Since it has become everybody's business to reform education, permit from this corner a word about the mechanics of learning. Many years ago I asked the dean of my alma mater why no credit was given for the mastery of typing or shorthand, and he replied beneficently, ''There is no body of knowledge in typing.'' Quite right: it is not a three-dimensional discipline, on the order of poetry or physics, but it is the principal means by which John communicates with Jane or, for that matter, with the world at large.

Typing reached a new age with the discovery of the chip. It is fashionable to condescend to word processing. Never mind. It is to the writer, whether professional or amateur, what the tractor is to the farmer. And those who rail against it do so for the most practical reason: they have not mastered its use. They strive for metaphysical formulations to justify their hidden little secret (sloth and fear). But those of us with X-ray vision: we know, we know.

Consider the recent denunciation of word processing by the poet Louis Simpson, done for The New York Times. When Milton described the obstruction of Lucifer (''Whence and what art thou, execrable shape, / That dar'st, though grim and terrible, advance / Thy miscreated front athwart my way / To yonder gates?'') he spoke no less scornfully than Simpson of the word processor. Listen:

''Poets do have to make changes, but they cannot think so; they must think that the next word and phrase will be perfect. At times, and these are the happiest, they have the feeling that words are being given to them with absolute finality. The word processor works directly against this feeling; it tells you your writing is not final. And it enables you to think you are writing when you are not, when you are only making notes or the outline of a poem you may write at a later time. But then you will feel no need to write it.''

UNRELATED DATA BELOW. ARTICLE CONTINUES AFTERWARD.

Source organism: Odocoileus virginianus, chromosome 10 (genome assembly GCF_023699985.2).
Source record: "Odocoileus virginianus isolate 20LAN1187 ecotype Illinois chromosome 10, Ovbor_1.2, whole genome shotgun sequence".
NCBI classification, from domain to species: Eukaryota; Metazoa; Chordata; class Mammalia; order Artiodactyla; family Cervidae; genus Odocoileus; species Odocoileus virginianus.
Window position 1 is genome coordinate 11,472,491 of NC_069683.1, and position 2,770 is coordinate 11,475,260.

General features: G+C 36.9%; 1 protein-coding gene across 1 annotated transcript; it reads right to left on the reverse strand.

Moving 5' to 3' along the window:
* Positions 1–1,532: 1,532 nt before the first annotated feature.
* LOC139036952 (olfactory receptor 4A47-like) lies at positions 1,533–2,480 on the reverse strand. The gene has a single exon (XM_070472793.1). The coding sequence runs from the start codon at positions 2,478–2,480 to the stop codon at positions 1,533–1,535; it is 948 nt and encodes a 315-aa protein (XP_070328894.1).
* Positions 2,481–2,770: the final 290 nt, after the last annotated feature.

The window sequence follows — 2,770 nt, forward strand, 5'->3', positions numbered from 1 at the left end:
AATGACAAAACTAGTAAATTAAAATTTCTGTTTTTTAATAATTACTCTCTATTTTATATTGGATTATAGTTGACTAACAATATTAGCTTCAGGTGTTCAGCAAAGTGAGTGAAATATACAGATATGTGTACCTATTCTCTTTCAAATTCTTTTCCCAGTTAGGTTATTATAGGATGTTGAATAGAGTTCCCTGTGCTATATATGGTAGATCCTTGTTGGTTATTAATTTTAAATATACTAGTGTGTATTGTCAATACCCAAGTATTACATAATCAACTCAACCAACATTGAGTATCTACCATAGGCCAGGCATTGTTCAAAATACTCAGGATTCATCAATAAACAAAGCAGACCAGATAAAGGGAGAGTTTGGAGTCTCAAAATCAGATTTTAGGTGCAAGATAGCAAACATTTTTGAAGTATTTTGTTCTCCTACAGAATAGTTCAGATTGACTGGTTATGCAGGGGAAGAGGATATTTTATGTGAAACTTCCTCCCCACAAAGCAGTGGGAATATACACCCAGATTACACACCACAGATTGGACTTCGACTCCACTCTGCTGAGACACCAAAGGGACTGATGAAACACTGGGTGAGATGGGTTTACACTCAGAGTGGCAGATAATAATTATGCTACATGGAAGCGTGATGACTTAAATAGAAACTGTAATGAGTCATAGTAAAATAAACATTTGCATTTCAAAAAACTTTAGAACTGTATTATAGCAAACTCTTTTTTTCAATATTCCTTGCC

To accept Simpson's thesis is to suppose that writers (and poets) always feel that the language of the moment is lapidary, never mind that, when detoxified, they proceed to make changes. The easiest way to handle Simpson's miscreated affront is to remind him that words engraved onto a computer's memory are everlastingly there if that is the writer's election, but that they are vaporized instantly and handily if that becomes the writer's election.

If it should happen that someone prefers to compose using a pencil, the proper attitude toward him is simply to look to one side, as one would do if one came upon a writer who could only compose with a teddy bear on his desk. The word processor is very soon discovered by the writer to be something on the order of overdrive in an automobile: like shifting from first gear into overdrive, that's what it feels like. Like swimming in a pool infinitely long, so that you need never turn around. Aahh!

Just as schools and colleges should encourage students in word processing, they should encourage the mastery of touch-typing, which permits the user to turn his head to one side, reading material he is simultaneously typing, without looking at the keyboard.

The prejudice against learning by heart those 30 little keys is one of the great mysteries of the world. The great Rosalyn Tureck, who can play from memory all the keyboard works of Johann Sebastian Bach, leans over her typewriter and, I kid you not, hunts and pecks. Even though she can sit down and play the 27th Goldberg without missing a note, she never bothered to learn that, on a typewriter, the order is Q W E R T Y.

It is a note of minor historical interest, popularized by the fine computer popularizer Peter McWilliams, that the typewriter keyboard reflects the deficient technology of a hundred years ago. When the typewriter was invented, keys could not be got to move as quickly as fingers, so that the configuration of characters was done to slow the typist down.

Let our teachers encourage the use of the tools of learning, and forswear nonsense about how Shakespeare would have written flatly if he had had a word processor. It is likelier that he'd have written eight more masterpieces, one of them at the expense of Luddites.